Location: Great Basin Rangelands ResearchTitle: Effects of a changing climate on the hydrological cycle in cold desert ecosystems in the Great Basin and Columbia Plateau
|EVERS, LOUISA - Bureau Of Land Management|
|CHAMBERS, JEANNE - Us Forest Service (FS)|
|DUNHAM, JASON - United State Geological Service|
|BRADFORD, JOHN - United State Geological Service|
|LOIK, MICHAEL - University Of California|
Submitted to: Rangeland Ecology and Management
Publication Type: Peer Reviewed Journal
Publication Acceptance Date: 7/10/2018
Publication Date: 8/23/2018
Citation: Snyder, K.A., Evers, L., Chambers, J., Dunham, J., Bradford, J., Loik, M. 2018. Effects of a changing climate on the hydrological cycle in cold desert ecosystems in the Great Basin and Columbia Plateau. Rangeland Ecology and Management. 72(1):1-12. https://doi.org/10.1016/j.rama.2018.07.007.
Interpretive Summary: Climate change is likely to result in many changes in cold desert ecosystems, such as the Great Basin and Columbia Plateau. We review observed and expected changes in climate, what these changes may mean for major threats to sagebrush ecosystems, and provide adaptation strategies that managers can consider. We also provide a list of internet based resources available to anyone on climate data, planning strategies, and opportunities to participate in citizen science.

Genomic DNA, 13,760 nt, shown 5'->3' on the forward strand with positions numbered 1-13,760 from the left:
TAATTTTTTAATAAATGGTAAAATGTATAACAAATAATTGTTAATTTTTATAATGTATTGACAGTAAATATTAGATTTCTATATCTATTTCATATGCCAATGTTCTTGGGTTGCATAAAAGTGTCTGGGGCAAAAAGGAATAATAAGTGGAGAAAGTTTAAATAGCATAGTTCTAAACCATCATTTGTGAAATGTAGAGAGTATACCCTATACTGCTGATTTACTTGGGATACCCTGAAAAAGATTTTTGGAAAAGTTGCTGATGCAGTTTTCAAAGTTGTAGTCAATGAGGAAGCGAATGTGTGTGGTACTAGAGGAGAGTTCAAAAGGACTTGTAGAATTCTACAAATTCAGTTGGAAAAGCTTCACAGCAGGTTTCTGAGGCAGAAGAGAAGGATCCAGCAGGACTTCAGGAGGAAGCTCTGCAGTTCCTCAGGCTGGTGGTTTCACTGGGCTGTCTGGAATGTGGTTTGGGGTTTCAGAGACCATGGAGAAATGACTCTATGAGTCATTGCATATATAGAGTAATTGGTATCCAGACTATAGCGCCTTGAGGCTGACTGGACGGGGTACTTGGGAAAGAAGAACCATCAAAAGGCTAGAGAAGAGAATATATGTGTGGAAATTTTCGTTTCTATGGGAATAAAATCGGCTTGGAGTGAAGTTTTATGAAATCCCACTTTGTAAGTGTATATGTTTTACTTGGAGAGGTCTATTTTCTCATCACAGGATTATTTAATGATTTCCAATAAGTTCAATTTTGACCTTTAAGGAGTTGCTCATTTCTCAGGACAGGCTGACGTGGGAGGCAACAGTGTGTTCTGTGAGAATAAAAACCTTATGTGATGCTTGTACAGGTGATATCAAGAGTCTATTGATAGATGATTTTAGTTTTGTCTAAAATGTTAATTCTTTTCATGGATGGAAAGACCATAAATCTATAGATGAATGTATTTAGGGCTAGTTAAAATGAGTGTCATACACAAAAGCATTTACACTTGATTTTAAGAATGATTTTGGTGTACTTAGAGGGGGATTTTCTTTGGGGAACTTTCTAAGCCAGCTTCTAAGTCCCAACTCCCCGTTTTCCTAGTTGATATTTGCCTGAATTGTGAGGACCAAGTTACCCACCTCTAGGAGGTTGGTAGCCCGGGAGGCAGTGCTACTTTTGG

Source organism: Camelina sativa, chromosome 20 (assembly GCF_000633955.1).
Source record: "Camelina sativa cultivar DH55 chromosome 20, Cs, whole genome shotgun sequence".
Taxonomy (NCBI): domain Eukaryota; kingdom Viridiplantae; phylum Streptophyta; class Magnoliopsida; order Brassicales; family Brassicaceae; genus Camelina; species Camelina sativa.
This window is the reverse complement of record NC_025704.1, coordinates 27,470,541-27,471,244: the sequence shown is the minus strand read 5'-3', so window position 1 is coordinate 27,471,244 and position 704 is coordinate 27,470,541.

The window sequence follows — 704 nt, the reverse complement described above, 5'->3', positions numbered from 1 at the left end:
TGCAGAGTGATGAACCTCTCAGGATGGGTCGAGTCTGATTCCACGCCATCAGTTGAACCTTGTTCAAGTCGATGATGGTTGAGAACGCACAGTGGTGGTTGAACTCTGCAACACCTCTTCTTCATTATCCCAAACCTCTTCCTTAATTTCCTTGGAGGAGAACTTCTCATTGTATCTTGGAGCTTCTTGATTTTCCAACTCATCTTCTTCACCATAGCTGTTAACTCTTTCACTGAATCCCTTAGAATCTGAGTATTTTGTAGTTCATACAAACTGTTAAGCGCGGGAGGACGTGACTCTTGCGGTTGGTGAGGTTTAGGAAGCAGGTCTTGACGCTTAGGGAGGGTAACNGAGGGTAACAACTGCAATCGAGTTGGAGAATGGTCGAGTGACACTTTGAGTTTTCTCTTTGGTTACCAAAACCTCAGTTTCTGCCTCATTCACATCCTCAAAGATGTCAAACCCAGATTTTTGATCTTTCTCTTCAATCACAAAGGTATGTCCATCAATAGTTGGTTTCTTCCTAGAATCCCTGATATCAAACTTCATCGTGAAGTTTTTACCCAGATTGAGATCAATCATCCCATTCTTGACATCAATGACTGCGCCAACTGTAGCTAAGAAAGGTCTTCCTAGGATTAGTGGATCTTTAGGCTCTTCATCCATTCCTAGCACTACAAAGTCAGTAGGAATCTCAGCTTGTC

Technical Abstract: Climate change is already resulting in changes in cold desert ecosystems, lending urgency to the need to understand climate change effects and develop effective adaptation strategies. In this review, we synthesize information on changes in climate and hydrologic processes during the past century for the Great Basin and Columbia Plateau and discuss future projections for the 21st century. We develop mid-century projections of temperature and climate for the Great Basin and Columbia Plateau at timescales relevant to managers (2020-2050) and discuss concepts and strategies for adapting to the projected changes. For the instrumented record in the Great Basin and Columbia Plateau (1985-2011), a temperature increase of 0.7-1.4°C has been documented, but changes in precipitation have been relatively minor with no clear trends. Climate projections for 2020-2050 indicate that temperatures will continue to increase, especially in winter and during the night. Precipitation is more difficult to project, and estimates range from an 11% decrease to 25% increase depending on location. Recent records indicate that the Great Basin and Columbia Plateau are becoming more arid, a trend that is projected to continue. Droughts are likely to become more frequent and last longer, invasive annual grasses are likely to continue to expand, and the duration and severity of wildfire seasons are likely to increase. Climate projections can help in developing adaptive management strategies for actual or expected changes in climate. Strategies include reducing the risks of nonnative invasive plant spread and wildfires that result in undesirable transitions, planning for drought, and where necessary, facilitating the transition of populations, communities, and ecosystems to new climatic conditions. A proactive approach to planning for and adapting to climate change is needed, and publicly available Internet-based resources on climate data and planning strategies are available to help meet that need.